Race for the center? The Democratic Party can’t forget the working class…again
Standing nearby roadway ramps with peeling paint, then-New York Mayor Michael Bloomberg, second from right, listens along with bridge workers as then-Vice President Joe Biden speaks, June 2, 2010. Biden was announcing the start of the Brooklyn Bridge Rehabilitation Project supported with $30 million of economic stimulus funding. With a Democratic administration now set to again take power in Washington, many are warning the party not to forget workers as it arguably did in the 1990s. | Bebeto Matthews / AP

There’s a folk saying in the American South that “being in the middle of the road either makes you a yellow line or roadkill.”

The Democratic Party, not only in this region but nationally, must ponder this pointed if crude, analogy. America’s working class peeks over the cliff into the abyss. They face not only deflating wages in the wealth gap economy but an indefinite period of catastrophic job loss in the now exponential growth of the coronavirus allowed to rage unchecked by the Trump administration.

Many of these issues are especially pungent in the American South. Already poorer, less healthy, and home to a large portion of the country’s African-American voters who are increasingly being disenfranchised by Republicans in some states, a politics of neoliberalism will not change the bleak trajectory of history here. The region, after decades of free market economic development, has an excessively high infant mortality rate and 9 out of 10 of the poorest states in the Union.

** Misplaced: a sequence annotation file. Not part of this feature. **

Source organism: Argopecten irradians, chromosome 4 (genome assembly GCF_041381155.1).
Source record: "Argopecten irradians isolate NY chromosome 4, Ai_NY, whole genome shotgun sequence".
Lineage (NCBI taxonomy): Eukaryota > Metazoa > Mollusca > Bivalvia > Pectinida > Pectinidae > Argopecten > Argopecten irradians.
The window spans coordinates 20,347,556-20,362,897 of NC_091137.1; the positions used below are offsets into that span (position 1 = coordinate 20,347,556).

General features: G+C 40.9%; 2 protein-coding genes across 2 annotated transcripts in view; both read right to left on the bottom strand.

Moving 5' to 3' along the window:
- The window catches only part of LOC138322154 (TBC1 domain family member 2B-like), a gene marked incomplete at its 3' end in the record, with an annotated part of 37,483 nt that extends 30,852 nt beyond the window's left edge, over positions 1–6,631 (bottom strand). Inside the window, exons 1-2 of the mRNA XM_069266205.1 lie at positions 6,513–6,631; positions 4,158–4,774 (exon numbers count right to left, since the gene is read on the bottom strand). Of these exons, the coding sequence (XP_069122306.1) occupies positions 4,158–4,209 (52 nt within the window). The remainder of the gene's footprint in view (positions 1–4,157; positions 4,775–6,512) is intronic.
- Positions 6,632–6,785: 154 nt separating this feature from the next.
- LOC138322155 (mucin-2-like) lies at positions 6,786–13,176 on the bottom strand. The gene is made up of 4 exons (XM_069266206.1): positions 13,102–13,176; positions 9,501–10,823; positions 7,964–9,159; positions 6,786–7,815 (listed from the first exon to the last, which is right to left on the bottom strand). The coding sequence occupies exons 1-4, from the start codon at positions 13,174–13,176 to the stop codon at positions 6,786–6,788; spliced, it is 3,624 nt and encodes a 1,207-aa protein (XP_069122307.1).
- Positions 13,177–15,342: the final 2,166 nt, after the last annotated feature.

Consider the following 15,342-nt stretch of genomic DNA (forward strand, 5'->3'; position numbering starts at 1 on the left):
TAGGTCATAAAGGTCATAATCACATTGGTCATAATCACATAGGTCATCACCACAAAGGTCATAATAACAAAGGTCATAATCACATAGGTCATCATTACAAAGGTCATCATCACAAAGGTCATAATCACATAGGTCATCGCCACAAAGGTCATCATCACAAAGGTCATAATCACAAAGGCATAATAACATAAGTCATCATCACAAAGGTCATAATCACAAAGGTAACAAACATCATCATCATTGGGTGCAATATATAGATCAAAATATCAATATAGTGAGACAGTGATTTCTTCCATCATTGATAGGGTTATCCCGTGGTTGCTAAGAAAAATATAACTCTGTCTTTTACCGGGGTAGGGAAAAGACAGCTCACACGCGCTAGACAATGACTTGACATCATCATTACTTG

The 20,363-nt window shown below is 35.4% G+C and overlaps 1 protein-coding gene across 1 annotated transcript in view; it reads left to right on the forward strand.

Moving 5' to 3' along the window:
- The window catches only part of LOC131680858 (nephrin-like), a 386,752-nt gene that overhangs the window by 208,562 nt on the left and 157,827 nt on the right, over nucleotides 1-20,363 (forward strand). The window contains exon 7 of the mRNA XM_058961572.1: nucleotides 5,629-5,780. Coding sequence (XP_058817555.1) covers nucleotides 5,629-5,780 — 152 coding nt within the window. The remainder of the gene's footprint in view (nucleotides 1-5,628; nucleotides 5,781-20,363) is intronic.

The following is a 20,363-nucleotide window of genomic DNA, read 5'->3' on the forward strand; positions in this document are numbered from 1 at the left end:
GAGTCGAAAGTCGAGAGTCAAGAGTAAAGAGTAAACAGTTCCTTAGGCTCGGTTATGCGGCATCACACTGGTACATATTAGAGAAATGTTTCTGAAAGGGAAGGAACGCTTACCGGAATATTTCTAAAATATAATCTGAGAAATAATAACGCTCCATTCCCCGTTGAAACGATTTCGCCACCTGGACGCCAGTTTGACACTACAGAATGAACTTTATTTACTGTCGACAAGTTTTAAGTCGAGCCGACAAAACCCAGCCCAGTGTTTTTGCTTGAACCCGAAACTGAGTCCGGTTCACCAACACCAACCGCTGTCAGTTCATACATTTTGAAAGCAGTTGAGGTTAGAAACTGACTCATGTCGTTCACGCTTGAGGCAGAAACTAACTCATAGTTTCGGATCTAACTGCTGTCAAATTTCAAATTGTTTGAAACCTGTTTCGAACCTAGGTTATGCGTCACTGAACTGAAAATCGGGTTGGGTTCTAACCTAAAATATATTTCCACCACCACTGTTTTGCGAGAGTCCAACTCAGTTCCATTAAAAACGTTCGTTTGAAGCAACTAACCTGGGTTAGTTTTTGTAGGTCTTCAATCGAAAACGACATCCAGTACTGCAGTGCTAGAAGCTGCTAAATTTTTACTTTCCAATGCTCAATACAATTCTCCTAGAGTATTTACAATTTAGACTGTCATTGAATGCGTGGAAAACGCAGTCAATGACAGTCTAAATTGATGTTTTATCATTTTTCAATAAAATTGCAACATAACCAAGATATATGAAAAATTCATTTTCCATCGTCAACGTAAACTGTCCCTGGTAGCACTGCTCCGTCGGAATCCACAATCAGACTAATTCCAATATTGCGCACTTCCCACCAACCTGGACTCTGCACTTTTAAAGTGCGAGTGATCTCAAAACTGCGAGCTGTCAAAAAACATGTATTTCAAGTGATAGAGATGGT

James Clyburn serves as my congressman in South Carolina, something I’m proud of, given his role in the Black Freedom struggle. I’m less proud of the fact that he’s my Congressman in a district actually referred to as “the Black Sixth.” It includes a sliver of my neighborhood in downtown Charleston, stretches north to Highway 17 that serves as a firebreak to the white Georgetown/Myrtle Beach region, makes a serpentine angle to include part of the state capital of Columbia (about 120 miles from where I sit), and then balloons bizarrely west to take in a number of Black majority counties until it trickles to the sea and absorbs the sea islands where Black South Carolina culture has thrived since the Civil War.

It’s gerrymandering at its worst and ensures Black ballots don’t affect the outcome of other congressional races. Congressman Clyburn has served the district since 1993.

The mentality of the Democratic Party of the 1990s shapes his—and other establishment figures’—view of the political world. While telling his colleagues that the House Democratic caucus must steer clear of “socialized medicine” (an outdated term), he has also blamed the Black Lives Matter movement and calls to “Defund the Police” for the recent defeat of Jaimie Harrison, a Black moderate who challenged Lindsey Graham for a seat that once belonged to John C. Calhoun.

Clyburn also suggested that what he calls “sloganeering” ruined the re-election hopes of Joe Cunningham, a conservative Democrat who won S.C.’s First District by a sliver in 2018. But despite the current Democratic leadership’s worries, this loss didn’t come because anyone feared Joe Cunningham might harbor Bolshevik tendencies.

Cunningham tried his best to present himself as the plain white bread alternative to Nancy Mace, a Trump loyalist and climate change denier in a district already affected by rising sea levels. In fact, during his two years, Cunningham had already attempted to find the center, and move slightly right of it, in line with Clyburn’s prescription. “South Carolinians don’t want socialism,” he said in February of 2020, echoing what became one of Trump’s mantras about the Democratic party. In the same speech, Cunningham asserted, falsely and outrageously, that Bernie Sanders would “raise taxes on almost everyone,” providing a pitch-perfect attack line for Republicans if Sanders had won the nomination.